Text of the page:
I make an acclimated starter for any high-SG must or anything I think is stuck, I rehydrate my yeast in 1/4 cup water as directed, then add about 1/4 cup must, then once it starts being active, add a half-cup of must, then in a couple hours, I add a cup, a couple hours after that, two cups, which fills my 1-litre mason jar I use for starters, which so far has been fine for up to 3-gal batches, I'll make a gallon of starter for a 5-gal batch... then a couple hours after that I'll pitch it in. There are many ways to do it, lots of different proportions, I just do that because it's easiest for me to eyeball "double the volume" so I don't have to sanitize my measuring cups :) If you're following an established procedure, keep with it, whoever wrote it probably knew what they were doing... if you're taking the suggestion to add must to it slowly, starting slow with a cup at a time won't hurt either, it'll give the yeasties LOTS of time to become alcoholics, although I'd make sure the volume of starter is at least tripled before you just dump in the works.

Medsen Fey
03-15-2011, 09:29 PM
The way I do it is a little different. I don't start with a 6 cup starter. I just rehydrate in about 125 cc of water with
Go Ferm. Then I add 125 cc of must. When I see it bubbling I add 250 cc of must and when that gets going, I'll add 500 cc of must at which point I have 1 liter and when that is bubbling good, in it goes. If my must has plenty of nutrients I don't add more. Whatever approach you follow, as long as you get the yeast used to the environment they are going into, you'll have better chances for success.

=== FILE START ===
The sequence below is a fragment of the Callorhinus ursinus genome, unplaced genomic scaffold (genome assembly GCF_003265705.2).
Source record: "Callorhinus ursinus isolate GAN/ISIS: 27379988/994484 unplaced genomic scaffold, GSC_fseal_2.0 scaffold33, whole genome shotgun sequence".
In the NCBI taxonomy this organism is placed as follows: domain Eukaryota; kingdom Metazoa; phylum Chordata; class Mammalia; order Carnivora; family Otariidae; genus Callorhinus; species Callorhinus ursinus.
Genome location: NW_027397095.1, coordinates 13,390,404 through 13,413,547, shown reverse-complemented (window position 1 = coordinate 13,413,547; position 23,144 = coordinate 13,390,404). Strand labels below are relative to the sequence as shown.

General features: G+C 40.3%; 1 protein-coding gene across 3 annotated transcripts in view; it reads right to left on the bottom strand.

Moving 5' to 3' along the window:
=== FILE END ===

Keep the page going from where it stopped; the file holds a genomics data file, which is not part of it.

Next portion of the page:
Pumper
03-15-2011, 09:46 PM
right on

kinda wishing i didn't start with such a big starter now.:p

guess i will add 1 cup of must to it now (ok well after dinner in about an hour, got the crab boiling now), and then in the morning if it is still going good i will add 2 cups, and keep going like that for a few days until i fill up my 1 gal carboy with the yeast in it, then pitch it in with the rest of the 5 gal

sound decent?

mmclean
03-16-2011, 03:41 AM
Actually that's INTERMEADIOT (http://www.gotmead.com/forum/showthread.php?t=12865&highlight=intermeadiot). :)



Thanks for the post, Medsen. I added it to my favorites. :)

wayneb
03-16-2011, 11:13 AM
i'm interested in Medsen Fey's "volume doubling" comment. Hightest's instructions say to add 1/2 cup at a time, a total of 3 times before adding it to the main must, and says to start with a 6 cup starter. so that is really no where near doubling the volume, although it does seem (to my newbie mind at least) that a volume doubling would better acclimate the yeast, or at least adding 1 cup, then 3 cups, then 6 cups

anyone done something like this with luck?



Either way will work. All you are doing with either approach is stepping the yeast into a more alcoholic environment gradually, which will maximize the chances that most of your yeast survive to then work in the main batch.

wildoates
03-16-2011, 08:53 PM
Thanks for the post, Medsen. I added it to my favorites. :)

Ditto! I'm happy to have the "idiot" part down pat, anyway. I feel like my successes have been essentially accidental, but I do admit to testing my small store of knowledge by comparing what advice I would give someone with what the mentors actually advise. I'm getting better.